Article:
German scientists at the University of Bielefeld and Dresden University of technology have produced neurons from inferior turbinate stem cells [ITSC], a cell type that is typically discarded during sinus surgery, as a potential treatment for Parkinson’s disease. After transplanting the ITSCs into an animal model suffering from Parkinson’s, the researchers observed full functional restoration and significant behavioral recovery in the subjects without any adverse side effects. Continue reading
As reported on the front page of the New York Times Science section, clinical applications of stem cell based therapies are accelerating at a rate that will revolutionize the medical field in a matter of years. In the United States alone, there are currently over 4000 therapies in clinical trials for the treatment of heart disease, blindness, spinal cord injuries, diabetes, H.I.V., and other diseases, injuries, and traumas. Continue reading
A research team, led by Dr. Eric Darling of Brown University, has found a potential source of stem cells to protect children with acute lymphoblastic leukemia against the adverse effects of the chemotherapy drug methotrexate (MTX). Adipose-derived stem cells, which appear to be impervious to the bone-degenerative side effects of MTX, may allow children to undergo the chemotherapy treatment and then regain the lost bone tissue afterwards. Continue reading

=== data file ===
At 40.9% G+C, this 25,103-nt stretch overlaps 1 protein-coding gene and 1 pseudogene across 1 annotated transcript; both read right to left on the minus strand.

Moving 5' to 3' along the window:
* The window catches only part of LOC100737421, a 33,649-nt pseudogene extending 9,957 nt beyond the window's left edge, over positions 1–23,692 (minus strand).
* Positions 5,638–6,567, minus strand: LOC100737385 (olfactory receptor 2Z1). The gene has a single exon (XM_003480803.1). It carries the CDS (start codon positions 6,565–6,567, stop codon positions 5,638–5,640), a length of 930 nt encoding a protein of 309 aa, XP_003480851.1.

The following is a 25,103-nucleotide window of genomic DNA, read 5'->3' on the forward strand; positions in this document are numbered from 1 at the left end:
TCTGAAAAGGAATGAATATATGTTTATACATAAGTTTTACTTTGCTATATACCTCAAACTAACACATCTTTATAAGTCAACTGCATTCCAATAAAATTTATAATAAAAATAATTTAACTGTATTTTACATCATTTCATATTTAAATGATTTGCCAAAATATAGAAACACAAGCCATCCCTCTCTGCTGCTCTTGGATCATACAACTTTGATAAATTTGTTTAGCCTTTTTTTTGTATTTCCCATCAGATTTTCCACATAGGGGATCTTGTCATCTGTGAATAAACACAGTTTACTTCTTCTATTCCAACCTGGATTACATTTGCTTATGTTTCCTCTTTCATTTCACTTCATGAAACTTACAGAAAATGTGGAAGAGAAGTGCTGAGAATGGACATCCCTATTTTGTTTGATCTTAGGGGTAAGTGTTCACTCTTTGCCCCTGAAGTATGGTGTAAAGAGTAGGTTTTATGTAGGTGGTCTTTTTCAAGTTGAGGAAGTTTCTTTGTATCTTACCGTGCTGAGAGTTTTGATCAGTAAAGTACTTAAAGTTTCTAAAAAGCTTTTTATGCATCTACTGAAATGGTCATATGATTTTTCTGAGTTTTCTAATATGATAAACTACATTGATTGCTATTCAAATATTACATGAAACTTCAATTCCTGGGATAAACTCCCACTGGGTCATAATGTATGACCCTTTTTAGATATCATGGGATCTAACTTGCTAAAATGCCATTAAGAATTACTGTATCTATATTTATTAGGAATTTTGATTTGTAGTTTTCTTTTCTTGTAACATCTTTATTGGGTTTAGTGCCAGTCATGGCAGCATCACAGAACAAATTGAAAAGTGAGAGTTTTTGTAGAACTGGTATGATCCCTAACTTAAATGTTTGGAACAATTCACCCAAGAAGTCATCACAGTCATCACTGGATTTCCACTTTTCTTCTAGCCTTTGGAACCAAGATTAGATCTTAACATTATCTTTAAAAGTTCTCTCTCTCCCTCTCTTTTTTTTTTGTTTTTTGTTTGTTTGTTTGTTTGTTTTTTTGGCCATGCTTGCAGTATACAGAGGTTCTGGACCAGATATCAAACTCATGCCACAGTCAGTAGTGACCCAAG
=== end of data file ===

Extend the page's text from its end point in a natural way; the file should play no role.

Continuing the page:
Recently, researchers team from Sanford-Burnham’s Del E. Webb Center for Neuroscience, Aging, and Stem Cell Research and MIT’s Whitehead Institute for Biomedical Research used stem cells from patients with Parkinson’s disease to show that a genetic mutation is partly responsible for cell death in the patients’ nervous system. This study exhibits a novel ability of stem cells to act as a model through which researchers can better understand diseases and develop better outcomes. Continue reading
Scientists in the US (UC, UCSD) and China (Wuhan) have found a way to convert stem cells into functional neurons. The researchers were able to suppress an RNA-binding protein, inducing the stem cells to become neurons. This gives hope for a treatment for neurodegenerative diseases such as Huntington’s, Parkinson’s, Alzheimer’s, Multiple Sclerosis, and Amyotrophic Lateral Sclerosis (ALS or Lou Gehrig’s disease), which will afflict one in four Americans over their lifetime.
Parkinson’s disease is a progressive degenerative disorder of the nervous system that affects movement and motor function. Some common symptoms of the disease are tremors and difficulty walking, caused by degeneration of neurons that produce dopamine (also know as “dopaminergic neurons”).
In a recent study, Takuya Hayashi headed a team of researchers at the RIKEN Center for Molecular Imaging Science with the goal of regenerating dopaminergic neurons using autologus stem cells (or stem cells derived from a patient’s own body). The researchers directed the stem cells to differentiate into dopaminergic neurons in an animal model; monkeys suffering from Parkinson’s disease.
Researchers at Gutenberg University Mainz have found a way to generate human neurons from pericytes, cells found in the central nervous system, through the use of stem cells. The researchers have observed the process of differentiation that stem cells undergo when they become a new type of cell, and have induced stem cells to go through this process. Therefore, these cells have been directed to become new neuronal cells.
Dr. Peter Donovan, Dr. Hans Keirstead, Dr. Aileen Anderson, Dr. Brian Cummings, Dr. Frank LaFerla, Dr. Leslie M. Thompson, and Dr. Matthew Blurton-Jones of UC Irvine discuss the importance of stem cells and the current research taking place within their labs.